We know little about human development just after implantation, but an embryo donated by one individual offers a rare look at the process
17 November 2021
What happens in the first weeks after a human embryo implants in the uterus has been a black box. Now, biologists have had a chance to study this stage of development in detail for the first time.
The first week of development can be investigated by growing spare IVF embryos, while embryos older than 12 weeks are often donated for research by people after abortions. But samples of the stages in-between are exceedingly rare because few people realise they are pregnant and choose a termination at such an early stage.
Biologists have been particularly keen to study a process called gastrulation, which starts two weeks after a human egg is fertilised and a week after implantation. At this point, the embryo consists of a hollow ball made of a single layer of identical cells. It then folds to form a multilayered structure and the cells start to take on specialised roles.
“This is the stage where some of the key [developmental] decisions are taken,” says Shankar Srinivas at the University of Oxford. Understanding this fundamental process could lead to better ways of turning stem cells into useful cells for treating diseases and injuries, he says.
A donated embryo just 16 to 19 days old and in the process of gastrulating has now been studied by Srinivas’s team.
The donor must have suspected they were pregnant as soon as their period was late, and done a test and gone to a clinic the same day, says Srinivas. At the clinic, they would have been offered a medical abortion.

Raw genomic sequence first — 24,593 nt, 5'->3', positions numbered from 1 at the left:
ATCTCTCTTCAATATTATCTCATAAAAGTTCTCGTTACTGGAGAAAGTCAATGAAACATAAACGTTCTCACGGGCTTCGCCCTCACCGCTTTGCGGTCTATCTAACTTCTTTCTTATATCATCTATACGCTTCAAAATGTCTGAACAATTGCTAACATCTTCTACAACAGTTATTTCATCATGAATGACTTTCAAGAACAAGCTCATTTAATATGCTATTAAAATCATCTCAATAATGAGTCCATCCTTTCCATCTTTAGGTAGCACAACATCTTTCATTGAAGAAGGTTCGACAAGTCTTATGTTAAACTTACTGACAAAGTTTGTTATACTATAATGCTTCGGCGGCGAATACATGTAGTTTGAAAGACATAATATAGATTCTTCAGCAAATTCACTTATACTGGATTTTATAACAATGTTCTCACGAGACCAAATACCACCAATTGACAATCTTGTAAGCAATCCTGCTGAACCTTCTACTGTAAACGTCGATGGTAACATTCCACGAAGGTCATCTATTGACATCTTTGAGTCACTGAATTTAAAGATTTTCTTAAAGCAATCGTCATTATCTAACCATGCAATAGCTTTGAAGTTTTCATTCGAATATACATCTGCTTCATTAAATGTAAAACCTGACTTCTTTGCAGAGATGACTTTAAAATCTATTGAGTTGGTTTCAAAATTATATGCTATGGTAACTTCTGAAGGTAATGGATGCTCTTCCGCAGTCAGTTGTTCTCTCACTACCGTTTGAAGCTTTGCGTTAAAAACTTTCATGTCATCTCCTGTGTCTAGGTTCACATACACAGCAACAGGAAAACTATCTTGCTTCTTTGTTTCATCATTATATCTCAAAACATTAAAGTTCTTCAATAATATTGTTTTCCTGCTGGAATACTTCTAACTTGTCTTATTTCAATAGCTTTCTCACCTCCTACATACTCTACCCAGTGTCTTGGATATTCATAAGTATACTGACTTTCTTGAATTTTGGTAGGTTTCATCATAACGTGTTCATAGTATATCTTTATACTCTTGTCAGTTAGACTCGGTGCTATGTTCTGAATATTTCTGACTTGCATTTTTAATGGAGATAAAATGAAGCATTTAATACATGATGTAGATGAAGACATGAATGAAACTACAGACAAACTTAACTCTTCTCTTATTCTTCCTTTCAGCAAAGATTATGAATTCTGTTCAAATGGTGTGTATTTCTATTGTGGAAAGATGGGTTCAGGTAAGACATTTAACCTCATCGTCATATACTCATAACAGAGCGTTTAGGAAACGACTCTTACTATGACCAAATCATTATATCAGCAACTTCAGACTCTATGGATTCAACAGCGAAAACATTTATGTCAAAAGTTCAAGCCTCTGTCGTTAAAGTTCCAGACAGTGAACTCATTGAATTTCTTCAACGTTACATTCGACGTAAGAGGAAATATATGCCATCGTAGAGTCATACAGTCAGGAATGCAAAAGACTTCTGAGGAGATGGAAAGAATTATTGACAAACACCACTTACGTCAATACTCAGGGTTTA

Most people choose to take the abortion-inducing drugs at home. In the UK, only those who decide to remain in a clinic are asked if they would like to donate material for research. The Human Developmental Biology Resource, a tissue bank backed by a number of academic institutions, the health research charity Wellcome and the UK Medical Research Council, then collects and prepares samples.
The researchers looked at which genes were active in every cell of the embryo. They found that gastrulation in humans is broadly similar to that in mice and monkeys, but with some key differences. For instance, some of the so-called growth factors that control the fate of cells are different.
The blood system was also already starting to form in the embryo, earlier than expected from mouse studies.
The researchers were able to identify and characterise the primordial germ cells, the cells that later give rise to sperm or eggs.
“It’s giving us this profile of what human primordial germ cells look like and how we might make them in the future,” says team member Richard Tyser, also at Oxford.
No nerve cells had yet formed in the embryo. “We could detect the earliest progenitors of neurons, but these cells give rise also to skin,” says Srinivas.
At present, guidelines and sometimes laws prohibit human embryos being grown in the lab for more than 14 days. Some researchers would like this to be extended, and the finding that no neurons are present in an embryo that was 16 to 19 days old will inform that debate, says Srinivas.
Journal reference: Nature, DOI: 10.1038/s41586-021-04158-y
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